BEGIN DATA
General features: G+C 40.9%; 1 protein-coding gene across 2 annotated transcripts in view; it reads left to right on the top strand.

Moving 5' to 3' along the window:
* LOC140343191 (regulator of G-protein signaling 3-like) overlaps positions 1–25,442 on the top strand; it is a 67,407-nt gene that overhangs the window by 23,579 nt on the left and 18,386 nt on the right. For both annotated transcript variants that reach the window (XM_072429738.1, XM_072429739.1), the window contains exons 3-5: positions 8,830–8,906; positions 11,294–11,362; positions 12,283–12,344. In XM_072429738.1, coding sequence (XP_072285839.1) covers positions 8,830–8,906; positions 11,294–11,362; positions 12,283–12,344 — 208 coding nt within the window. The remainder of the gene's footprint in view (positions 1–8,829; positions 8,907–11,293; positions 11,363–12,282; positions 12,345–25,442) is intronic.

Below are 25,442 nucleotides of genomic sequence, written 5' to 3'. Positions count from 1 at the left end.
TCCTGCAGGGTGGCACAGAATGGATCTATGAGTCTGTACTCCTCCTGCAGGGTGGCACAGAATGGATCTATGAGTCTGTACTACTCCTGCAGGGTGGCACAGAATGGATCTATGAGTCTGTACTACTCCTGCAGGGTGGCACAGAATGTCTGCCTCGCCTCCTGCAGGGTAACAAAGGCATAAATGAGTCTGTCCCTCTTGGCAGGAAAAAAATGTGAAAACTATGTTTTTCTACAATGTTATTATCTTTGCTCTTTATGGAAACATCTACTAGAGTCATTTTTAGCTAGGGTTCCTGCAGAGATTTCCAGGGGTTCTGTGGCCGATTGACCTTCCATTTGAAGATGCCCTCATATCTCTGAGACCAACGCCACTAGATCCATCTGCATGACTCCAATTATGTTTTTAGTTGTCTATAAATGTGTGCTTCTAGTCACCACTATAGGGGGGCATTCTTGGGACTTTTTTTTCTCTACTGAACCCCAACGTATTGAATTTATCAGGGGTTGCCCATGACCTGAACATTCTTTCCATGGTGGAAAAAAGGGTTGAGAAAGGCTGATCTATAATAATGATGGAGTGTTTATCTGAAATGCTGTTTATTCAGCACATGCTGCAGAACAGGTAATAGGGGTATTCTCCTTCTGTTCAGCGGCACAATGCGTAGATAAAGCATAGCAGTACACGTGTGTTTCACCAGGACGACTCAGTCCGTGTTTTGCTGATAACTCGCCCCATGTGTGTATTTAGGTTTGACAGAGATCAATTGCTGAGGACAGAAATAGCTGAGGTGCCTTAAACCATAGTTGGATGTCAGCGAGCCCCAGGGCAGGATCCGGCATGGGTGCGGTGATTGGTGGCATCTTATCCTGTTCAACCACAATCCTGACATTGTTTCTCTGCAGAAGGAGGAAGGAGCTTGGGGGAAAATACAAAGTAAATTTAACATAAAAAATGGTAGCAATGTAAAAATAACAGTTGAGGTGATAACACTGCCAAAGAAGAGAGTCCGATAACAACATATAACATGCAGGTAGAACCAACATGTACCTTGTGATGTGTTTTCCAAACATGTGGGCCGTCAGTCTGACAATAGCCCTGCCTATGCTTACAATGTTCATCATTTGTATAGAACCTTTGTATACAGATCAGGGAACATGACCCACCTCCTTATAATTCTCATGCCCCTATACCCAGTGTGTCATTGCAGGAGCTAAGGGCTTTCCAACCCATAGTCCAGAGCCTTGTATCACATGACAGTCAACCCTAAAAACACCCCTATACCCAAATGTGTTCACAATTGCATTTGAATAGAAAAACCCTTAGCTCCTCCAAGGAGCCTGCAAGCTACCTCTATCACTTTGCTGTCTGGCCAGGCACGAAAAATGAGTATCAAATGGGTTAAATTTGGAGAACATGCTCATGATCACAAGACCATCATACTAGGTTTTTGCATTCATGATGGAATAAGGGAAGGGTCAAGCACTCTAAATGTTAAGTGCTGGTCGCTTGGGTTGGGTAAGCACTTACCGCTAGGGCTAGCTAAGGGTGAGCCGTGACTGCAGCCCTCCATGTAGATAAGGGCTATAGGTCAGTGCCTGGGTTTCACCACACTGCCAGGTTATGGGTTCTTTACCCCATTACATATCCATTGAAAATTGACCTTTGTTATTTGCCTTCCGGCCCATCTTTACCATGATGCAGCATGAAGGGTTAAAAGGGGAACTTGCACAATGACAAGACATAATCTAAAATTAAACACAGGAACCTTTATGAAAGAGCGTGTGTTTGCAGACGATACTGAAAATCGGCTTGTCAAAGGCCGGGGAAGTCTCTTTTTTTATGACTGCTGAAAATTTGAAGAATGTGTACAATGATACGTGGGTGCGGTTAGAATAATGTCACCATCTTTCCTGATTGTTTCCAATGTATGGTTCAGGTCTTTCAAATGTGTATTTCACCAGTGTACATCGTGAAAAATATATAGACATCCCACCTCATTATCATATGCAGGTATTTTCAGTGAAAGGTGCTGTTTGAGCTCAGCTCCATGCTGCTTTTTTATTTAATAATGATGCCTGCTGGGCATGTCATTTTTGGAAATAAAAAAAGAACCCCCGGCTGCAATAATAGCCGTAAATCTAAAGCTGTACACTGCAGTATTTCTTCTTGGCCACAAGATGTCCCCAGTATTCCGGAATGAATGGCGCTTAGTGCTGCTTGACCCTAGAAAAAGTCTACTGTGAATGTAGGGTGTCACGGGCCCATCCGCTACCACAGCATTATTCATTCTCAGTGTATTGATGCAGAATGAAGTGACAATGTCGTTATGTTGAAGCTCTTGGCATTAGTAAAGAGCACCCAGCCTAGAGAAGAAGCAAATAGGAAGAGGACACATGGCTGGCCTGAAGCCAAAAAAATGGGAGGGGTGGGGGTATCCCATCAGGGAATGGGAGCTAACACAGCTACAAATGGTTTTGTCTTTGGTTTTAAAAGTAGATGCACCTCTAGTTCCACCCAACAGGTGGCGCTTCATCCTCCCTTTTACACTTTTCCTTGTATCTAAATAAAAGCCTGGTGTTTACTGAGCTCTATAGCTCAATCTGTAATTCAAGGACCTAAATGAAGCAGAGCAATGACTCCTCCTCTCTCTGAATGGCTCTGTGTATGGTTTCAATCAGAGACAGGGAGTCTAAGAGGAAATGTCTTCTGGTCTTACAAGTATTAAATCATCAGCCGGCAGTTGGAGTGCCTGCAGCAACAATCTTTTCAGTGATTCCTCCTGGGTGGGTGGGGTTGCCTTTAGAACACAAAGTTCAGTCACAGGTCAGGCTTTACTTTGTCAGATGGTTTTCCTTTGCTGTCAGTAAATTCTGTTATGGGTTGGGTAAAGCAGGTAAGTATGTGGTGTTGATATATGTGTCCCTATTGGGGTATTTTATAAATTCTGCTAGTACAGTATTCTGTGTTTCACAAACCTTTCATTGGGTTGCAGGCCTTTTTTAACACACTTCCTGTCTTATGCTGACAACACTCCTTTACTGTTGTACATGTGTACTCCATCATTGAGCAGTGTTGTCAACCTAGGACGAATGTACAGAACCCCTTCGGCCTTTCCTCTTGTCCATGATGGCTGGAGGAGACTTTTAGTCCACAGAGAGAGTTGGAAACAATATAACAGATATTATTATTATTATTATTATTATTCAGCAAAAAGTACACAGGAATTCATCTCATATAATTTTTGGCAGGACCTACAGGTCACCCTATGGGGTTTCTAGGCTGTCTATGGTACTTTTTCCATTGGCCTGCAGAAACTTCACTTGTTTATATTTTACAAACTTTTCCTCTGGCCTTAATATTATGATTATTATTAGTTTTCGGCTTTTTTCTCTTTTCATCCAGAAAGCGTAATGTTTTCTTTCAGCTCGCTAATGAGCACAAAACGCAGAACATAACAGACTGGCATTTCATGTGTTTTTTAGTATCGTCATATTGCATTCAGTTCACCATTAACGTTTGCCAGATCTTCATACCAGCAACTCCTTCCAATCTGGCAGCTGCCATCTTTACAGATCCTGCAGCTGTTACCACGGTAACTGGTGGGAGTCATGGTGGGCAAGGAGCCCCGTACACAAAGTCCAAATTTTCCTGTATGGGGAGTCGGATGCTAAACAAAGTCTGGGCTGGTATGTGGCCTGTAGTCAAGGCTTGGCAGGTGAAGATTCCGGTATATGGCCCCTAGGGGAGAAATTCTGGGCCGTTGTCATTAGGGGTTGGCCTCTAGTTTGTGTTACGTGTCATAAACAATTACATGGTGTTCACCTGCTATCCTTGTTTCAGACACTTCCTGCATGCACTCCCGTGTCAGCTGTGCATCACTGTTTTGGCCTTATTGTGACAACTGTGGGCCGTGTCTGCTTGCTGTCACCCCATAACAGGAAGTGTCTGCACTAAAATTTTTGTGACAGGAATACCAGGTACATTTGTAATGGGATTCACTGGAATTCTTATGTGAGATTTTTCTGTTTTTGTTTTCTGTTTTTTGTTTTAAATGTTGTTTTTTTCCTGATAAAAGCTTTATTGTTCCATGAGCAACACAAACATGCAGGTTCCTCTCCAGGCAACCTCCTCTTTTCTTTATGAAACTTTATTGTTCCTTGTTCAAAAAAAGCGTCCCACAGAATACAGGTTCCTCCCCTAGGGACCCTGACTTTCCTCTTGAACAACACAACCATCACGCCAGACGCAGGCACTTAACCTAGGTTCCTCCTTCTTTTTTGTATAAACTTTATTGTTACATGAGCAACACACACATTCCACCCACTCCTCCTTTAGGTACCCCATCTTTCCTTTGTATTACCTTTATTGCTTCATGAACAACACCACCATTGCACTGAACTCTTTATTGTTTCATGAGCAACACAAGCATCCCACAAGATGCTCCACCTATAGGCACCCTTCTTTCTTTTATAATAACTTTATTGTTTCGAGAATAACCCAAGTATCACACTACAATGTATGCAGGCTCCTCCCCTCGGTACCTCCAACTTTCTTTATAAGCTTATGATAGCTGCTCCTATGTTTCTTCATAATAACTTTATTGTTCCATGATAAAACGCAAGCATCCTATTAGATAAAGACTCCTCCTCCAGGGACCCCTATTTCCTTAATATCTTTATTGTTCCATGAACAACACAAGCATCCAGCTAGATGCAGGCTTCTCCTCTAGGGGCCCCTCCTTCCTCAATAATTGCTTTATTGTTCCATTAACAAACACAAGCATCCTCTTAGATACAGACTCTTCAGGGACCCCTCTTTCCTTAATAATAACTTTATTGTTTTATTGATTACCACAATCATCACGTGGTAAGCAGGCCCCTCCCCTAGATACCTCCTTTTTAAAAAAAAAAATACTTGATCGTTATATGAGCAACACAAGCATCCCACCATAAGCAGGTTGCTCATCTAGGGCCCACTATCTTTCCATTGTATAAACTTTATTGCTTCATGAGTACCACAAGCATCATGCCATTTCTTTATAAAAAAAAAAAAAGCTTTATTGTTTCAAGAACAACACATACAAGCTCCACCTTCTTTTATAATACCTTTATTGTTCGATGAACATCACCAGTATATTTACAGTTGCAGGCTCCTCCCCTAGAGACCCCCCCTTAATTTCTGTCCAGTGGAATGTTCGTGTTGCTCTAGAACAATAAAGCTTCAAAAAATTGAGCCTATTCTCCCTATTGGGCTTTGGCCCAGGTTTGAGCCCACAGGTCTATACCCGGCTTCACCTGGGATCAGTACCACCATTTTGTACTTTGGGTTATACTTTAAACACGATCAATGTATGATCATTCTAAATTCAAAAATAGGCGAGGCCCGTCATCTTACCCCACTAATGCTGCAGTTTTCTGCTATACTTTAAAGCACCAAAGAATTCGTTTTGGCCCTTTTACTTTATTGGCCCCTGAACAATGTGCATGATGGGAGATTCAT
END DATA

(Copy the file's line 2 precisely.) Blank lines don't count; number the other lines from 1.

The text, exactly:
Moving 5' to 3' along the window: